Alienware has gone back and radically redesigned the chassis of their entire mobile lineup, and it's a difference you can see and feel. Their motif was to capture the difference between the 90s idea of alien technology which informed the previous designs and the modern pop culture idea of alien technology, and amusingly I do think they've found it. The base of the new 17 is bevelled and extends up and out, and illuminated lines ring it.

The lid and much of the shell is now aluminum; there's color-configurable illumination of the Alienware logo and two slits in the panel, as well as an aluminum trim surrounding the body of the notebook. Open it up and the interior is still the same soft touch black plastic we're used to from Alienware.

Gone is the group of shortcut buttons above the keyboard, with media controls now shifted to Fn key combinations. The keycaps and keyboard layout are also changed; the caps are a bit more subtle and still very comfortable, but the keyboard layout is a step back, I think. The document navigation keys have been moved (but are still dedicated, thankfully), replaced with a row of four configurable keys above the number pad. I feel like the essential problem with this placement is that it's not something you even see on desktop gaming keyboards; the old and more traditional layout was, I think, superior.

The new touchpad surface is comfortable and we still have dedicated buttons, but I'm not keen on having the touchpad itself backlit. Alienware went through the trouble of having the backlighting in the keyboard become less obtrusive, so why undermine that decision with a big fat backlit rectangle? It only lights up when you touch it, and it can be disabled entirely (along with all of the configurable lighting as is traditional), but it seems like a waste in the first place. The highlighted touchpad trim on the old chassis was more attractive and more sensible.

The interior of the Alienware 17 remains as sensible as ever, though. The battery is no longer easily user-replaceable, but notebooks like this one seldom spend much time off the mains in the first place. We still get a dual fan cooling system that isolates the CPU and GPU from one another. Honestly, this internal design remains relatively easy to service and upgrade independently, but remember that Dell/Alienware has a bad history of generationally updating BIOSes. There's no reason why the M17x R3 can't use a 680M or 780M, for example, or even an Ivy Bridge CPU, but a lack of BIOS updates made all but the 680M impossible, and that chip requires modified drivers.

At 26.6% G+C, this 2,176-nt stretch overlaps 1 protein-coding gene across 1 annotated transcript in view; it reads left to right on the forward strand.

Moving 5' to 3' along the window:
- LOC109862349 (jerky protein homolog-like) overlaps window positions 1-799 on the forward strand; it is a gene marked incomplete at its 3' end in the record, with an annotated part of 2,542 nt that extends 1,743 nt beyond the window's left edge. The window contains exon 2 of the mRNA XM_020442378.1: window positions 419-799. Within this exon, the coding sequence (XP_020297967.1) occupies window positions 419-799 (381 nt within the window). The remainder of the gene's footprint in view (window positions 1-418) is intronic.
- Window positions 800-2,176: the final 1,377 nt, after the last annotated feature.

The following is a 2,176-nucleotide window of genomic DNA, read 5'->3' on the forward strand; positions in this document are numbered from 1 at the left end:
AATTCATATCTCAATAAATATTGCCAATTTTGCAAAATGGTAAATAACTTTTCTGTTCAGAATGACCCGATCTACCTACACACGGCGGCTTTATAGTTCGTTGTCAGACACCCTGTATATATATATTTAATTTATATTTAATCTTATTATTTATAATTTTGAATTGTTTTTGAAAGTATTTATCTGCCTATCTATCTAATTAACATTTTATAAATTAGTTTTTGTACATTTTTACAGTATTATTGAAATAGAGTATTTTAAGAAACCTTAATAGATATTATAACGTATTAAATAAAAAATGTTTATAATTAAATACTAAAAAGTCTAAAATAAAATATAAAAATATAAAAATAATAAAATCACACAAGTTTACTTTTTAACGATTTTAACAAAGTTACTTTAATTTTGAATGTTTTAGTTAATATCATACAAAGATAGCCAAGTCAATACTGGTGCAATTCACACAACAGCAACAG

Ultimately I'm fond of the Alienware 17 redesign, especially the switch from a glossy display to matte, but I feel like there's still a void in the market where a sleeker, more sophisticated and frankly adult design could exist. Razer is halfway there, but by being unwilling to produce a thicker machine, they're prevented from using the highest end mobile hardware. This redesign is fine and arguably an upgrade from the old chassis, but there's honestly a lot of room for improvement. Alienware really needs to find the happy medium between form and function.

Introducing the Alienware 17 System and Futuremark Performance
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  • JarredWalton - Saturday, September 7, 2013 - link

    GE40 has HDD + SSD, so toss that out. Larger screen and other items remain, but really we're talking about a laptop (GE40) that draws around 7.15W in our Light battery test compared to 20.63W (AW17), 18.56W (P157SM), and 20.49W (P177SM). That's a full 10W or more difference for basically a 1-2W screen difference; most of the other items on the motherboard should be in a deep sleep state during the battery life testing, but Clevo and Alienware appear to have been quite lazy in that regard this round.

    To illustrate just how bad it is, let's look at the MSI GT70 Dragon. Dustin tested the initial Dragon and measured 22.34W power draw in our Light test, making that the worst of the GTX 780M notebooks. I received two more Dragon notebooks for testing, and I'll have an article on this shortly, but with an updated BIOS and firmware MSI dramatically improved battery life. The second two laptops achieved power draw of 13.71W (i7-4700MQ) and 14.21W (i7-4930MX) in the exact same Light test. So firmware updates to help power down inactive components on the motherboard and such were able to reduce idle power use by over 30%. The Alienware 17 and Clevo notebooks almost certainly could achieve the same reduction, if Dell and Clevo were to put in the time and effort to properly optimize their BIOS.